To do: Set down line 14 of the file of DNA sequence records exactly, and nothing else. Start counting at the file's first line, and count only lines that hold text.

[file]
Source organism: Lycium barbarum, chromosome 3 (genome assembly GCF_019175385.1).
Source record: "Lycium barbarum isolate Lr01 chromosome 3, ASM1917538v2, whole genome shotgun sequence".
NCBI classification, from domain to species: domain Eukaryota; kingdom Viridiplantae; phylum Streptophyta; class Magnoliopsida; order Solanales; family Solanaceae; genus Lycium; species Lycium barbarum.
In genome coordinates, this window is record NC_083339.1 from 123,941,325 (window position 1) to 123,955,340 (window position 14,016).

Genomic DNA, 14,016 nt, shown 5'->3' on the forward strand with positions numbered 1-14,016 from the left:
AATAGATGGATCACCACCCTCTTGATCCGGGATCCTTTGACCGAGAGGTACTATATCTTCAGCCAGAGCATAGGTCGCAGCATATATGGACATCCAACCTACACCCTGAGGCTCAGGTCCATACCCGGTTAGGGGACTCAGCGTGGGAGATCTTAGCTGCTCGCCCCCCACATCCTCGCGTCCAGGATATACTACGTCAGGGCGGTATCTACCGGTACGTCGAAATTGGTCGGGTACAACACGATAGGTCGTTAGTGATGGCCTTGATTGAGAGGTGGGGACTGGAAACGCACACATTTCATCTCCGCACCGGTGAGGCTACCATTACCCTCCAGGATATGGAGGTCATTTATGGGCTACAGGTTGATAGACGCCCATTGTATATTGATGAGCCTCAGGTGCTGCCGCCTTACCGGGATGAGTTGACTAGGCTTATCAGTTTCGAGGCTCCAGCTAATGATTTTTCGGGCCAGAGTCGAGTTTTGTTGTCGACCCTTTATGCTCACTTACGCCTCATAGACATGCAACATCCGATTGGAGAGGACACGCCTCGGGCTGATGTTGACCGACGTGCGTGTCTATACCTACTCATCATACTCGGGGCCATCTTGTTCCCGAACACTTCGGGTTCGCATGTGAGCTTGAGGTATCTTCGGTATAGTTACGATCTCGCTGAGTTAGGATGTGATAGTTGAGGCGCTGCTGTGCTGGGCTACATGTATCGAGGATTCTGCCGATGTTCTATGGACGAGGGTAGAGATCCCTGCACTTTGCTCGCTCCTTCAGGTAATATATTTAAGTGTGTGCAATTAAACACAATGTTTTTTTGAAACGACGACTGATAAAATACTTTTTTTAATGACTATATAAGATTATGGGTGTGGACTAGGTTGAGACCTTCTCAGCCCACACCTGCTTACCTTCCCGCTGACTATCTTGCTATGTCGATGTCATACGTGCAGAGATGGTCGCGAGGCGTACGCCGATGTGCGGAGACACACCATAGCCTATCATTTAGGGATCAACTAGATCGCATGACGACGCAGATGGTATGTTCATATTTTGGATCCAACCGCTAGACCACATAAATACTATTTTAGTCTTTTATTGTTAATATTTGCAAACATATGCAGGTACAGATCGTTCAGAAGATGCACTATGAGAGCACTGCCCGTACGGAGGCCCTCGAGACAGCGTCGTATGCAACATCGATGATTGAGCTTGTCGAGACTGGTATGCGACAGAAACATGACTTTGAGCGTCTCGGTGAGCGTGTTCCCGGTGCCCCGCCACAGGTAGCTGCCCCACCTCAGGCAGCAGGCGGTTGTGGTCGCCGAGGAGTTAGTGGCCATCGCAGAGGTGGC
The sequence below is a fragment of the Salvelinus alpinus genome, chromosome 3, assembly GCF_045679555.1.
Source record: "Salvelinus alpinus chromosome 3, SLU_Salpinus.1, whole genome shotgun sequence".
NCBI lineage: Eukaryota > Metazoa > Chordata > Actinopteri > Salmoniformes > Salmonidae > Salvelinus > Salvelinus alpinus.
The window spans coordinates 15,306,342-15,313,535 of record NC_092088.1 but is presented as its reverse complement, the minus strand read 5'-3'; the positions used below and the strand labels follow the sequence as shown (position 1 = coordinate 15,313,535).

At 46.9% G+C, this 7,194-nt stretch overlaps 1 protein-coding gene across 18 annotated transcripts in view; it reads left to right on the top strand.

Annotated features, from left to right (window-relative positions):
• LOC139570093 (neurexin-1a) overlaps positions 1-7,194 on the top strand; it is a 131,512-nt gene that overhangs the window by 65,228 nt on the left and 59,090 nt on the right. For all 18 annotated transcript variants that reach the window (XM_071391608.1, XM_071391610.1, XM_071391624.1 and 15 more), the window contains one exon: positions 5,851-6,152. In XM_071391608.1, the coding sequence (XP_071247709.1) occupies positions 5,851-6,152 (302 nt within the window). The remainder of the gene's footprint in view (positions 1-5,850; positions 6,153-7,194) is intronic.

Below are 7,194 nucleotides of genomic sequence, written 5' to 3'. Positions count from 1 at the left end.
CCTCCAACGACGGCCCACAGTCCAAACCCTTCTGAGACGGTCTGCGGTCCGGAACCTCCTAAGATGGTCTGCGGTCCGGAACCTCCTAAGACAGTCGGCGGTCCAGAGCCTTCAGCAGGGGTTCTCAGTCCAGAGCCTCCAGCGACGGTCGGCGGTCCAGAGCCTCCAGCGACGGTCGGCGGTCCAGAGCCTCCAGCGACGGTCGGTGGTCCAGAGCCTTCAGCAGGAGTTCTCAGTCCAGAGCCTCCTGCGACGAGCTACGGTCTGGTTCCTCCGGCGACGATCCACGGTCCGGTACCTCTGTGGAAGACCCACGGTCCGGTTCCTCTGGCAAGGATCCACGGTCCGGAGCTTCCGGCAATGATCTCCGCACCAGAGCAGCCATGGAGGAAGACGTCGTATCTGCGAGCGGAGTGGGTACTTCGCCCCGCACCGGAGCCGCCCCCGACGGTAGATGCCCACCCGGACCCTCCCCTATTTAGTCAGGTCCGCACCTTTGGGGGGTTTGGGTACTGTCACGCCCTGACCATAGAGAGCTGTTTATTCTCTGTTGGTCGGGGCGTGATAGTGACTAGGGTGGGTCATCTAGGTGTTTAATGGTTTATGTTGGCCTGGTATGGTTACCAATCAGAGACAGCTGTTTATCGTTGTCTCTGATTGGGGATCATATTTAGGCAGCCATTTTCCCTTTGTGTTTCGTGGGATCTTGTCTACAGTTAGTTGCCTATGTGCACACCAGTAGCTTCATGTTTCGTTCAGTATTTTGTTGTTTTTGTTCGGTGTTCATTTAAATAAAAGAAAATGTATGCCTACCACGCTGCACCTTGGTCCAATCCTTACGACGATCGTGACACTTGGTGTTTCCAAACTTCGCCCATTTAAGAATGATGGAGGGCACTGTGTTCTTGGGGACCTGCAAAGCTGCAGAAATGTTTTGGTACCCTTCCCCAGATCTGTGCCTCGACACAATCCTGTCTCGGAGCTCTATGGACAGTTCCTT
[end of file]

Below are 7,194 nucleotides of genomic sequence, written 5' to 3'. Positions count from 1 at the left end.